Courtesy Photos/The Bison

 Zoe Charles

News Editor 

October is National Breast Cancer awareness month. As per its name, Breast Cancer is cancer affecting one or more areas within the breast.

According to Cancer.org, “most breast cancers begin in the ducts that carry milk to the nipple (ductal cancers), [however] [s]ome start in the glands that make breast milk (lobular cancers). [In addition to these], [t]here are also other types of breast cancer that are less common like phyllodes tumor and angiosarcoma. A small number of cancers start in other tissues in the breast. These cancers are called sarcomas and lymphomas and are not really thought of as breast cancers.”

Breast cancer is very common throughout the female population with NationalBreastCancer.org reporting that, “1 in 8 women in the United States will be diagnosed with breast cancer in her lifetime [. . .] [making] Breast cancer the most common cancer in American women, aside from skin cancers. It is estimated that in 2020, approximately 30% of all new women cancer diagnoses will be breast cancer.”

According to NationalBreastCancer.org, “in 2020, an estimated 276,480 new cases of invasive breast cancer will be diagnosed in women in the U.S. as well as 48,530 new cases of non-invasive (in situ) breast cancer.”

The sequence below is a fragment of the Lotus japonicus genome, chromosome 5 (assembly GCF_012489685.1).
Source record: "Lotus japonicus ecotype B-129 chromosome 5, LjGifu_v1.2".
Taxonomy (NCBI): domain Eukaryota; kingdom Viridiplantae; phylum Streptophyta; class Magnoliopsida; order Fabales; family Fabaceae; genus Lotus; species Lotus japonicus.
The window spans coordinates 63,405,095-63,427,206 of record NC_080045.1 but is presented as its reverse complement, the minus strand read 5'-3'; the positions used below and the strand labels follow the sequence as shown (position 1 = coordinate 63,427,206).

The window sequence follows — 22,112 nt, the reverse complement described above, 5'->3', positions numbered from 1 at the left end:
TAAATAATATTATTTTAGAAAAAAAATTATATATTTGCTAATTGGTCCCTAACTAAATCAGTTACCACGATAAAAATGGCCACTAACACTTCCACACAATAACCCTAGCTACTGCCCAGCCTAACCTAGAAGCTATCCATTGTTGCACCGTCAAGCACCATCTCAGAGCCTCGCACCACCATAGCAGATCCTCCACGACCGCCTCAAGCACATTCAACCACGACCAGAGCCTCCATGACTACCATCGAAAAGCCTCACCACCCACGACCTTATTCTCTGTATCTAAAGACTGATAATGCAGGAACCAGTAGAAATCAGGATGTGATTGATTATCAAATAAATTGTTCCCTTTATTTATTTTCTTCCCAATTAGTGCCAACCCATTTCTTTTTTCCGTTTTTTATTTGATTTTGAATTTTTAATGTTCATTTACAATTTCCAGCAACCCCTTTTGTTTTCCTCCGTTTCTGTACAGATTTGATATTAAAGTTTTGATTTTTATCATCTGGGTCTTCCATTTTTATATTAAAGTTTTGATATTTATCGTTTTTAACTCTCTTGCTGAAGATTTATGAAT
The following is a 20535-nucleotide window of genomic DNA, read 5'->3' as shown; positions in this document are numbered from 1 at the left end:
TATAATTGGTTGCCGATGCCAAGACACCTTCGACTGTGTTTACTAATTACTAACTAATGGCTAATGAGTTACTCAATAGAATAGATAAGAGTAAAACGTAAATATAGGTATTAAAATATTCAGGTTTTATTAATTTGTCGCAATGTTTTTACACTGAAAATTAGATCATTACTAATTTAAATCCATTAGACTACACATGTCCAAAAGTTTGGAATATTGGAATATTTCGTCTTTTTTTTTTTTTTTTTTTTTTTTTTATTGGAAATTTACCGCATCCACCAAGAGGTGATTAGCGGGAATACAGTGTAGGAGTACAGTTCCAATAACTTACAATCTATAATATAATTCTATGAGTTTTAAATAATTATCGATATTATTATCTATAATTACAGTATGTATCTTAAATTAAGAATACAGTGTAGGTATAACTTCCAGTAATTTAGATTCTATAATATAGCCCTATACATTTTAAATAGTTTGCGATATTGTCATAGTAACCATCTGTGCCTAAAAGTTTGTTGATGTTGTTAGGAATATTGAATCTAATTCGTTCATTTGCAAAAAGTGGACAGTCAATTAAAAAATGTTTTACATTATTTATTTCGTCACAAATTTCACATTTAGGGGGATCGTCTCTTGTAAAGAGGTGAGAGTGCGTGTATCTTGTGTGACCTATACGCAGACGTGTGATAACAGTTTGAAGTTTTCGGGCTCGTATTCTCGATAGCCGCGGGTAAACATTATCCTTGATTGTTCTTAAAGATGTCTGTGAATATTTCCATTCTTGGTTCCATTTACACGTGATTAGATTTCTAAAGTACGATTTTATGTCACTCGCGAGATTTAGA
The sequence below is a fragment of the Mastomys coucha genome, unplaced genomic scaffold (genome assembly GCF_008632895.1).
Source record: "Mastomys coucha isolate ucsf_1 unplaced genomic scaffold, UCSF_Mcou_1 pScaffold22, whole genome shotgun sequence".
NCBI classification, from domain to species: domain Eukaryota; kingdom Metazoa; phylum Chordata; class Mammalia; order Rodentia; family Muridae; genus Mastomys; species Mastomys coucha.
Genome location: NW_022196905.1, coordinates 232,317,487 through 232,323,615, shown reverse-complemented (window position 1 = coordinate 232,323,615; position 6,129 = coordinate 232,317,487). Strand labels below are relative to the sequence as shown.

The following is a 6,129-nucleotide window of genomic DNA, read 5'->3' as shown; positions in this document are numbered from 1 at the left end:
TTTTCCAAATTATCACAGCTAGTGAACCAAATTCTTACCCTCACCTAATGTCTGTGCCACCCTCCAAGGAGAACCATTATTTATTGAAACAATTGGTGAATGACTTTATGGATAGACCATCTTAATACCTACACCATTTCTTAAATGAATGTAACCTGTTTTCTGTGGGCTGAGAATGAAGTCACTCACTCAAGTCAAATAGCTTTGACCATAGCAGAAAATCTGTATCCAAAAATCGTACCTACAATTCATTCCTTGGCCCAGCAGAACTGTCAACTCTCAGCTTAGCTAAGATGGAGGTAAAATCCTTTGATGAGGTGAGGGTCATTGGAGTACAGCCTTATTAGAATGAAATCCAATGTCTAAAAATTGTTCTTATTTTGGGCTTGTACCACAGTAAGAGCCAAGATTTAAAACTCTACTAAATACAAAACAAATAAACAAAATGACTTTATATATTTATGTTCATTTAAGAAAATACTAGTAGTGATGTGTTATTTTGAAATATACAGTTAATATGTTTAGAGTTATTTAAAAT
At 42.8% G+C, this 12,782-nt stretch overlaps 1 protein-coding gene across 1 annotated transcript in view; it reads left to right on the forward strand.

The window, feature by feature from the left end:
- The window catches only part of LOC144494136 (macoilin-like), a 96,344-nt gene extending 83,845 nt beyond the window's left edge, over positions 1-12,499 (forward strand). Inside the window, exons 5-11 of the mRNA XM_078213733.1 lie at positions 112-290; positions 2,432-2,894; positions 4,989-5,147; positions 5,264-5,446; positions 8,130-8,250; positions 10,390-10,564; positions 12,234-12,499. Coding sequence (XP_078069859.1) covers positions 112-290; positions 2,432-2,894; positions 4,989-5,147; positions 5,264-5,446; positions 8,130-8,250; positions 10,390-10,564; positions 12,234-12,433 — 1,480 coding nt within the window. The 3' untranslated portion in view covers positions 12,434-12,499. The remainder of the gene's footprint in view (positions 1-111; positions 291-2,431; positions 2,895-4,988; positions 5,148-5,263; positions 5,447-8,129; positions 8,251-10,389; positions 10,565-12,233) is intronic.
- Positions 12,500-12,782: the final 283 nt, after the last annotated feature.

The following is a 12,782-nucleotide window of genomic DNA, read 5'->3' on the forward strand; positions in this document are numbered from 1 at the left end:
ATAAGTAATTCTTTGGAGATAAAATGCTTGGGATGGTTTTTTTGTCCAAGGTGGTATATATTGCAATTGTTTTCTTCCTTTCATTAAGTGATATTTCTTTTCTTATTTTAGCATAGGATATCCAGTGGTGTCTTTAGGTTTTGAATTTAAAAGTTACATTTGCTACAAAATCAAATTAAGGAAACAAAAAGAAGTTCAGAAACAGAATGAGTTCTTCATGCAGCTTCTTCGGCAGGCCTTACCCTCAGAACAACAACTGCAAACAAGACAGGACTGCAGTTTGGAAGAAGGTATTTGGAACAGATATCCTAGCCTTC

While these numbers are high, it is also important to note that according to NationalBreastCancer.org, “64% of breast cancer cases are diagnosed at a localized stage (there is no sign that the cancer has spread outside of the breast), for which the five-year survival rate is 99%” and that “[t]here are over 3.5 million breast cancer survivors in the United States.”

In addition to the statistics regarding the commonalities of breast cancer in women, it is also important to note that it affects many women on a psychological level seeing as that breasts are often associated with femininity and desirability.

According to Simmons.edu, “though people respond differently, patients who receive a cancer diagnosis often experience a number of common emotions, including various levels of stress, anxiety, and fear related to uncertainty about what the future holds and self-image.”

Simmons.edu also reported that, “The link between physical and psychological health, particularly as it pertains to breast cancer, is well documented.”

According to the American Psychological Association (APA), “mortality rates were found to be nearly ‘26 times higher in patients with depressive symptoms and 39 times higher in patients who had been diagnosed with major depression.’ Additionally, a ‘decrease in depression symptoms’ was associated with longer survival in patients with metastatic breast cancer.’”

While Breast Cancer is often stigmatized as being a “woman’s issue” the truth remains that, while rare, men can also be diagnosed with breast cancer.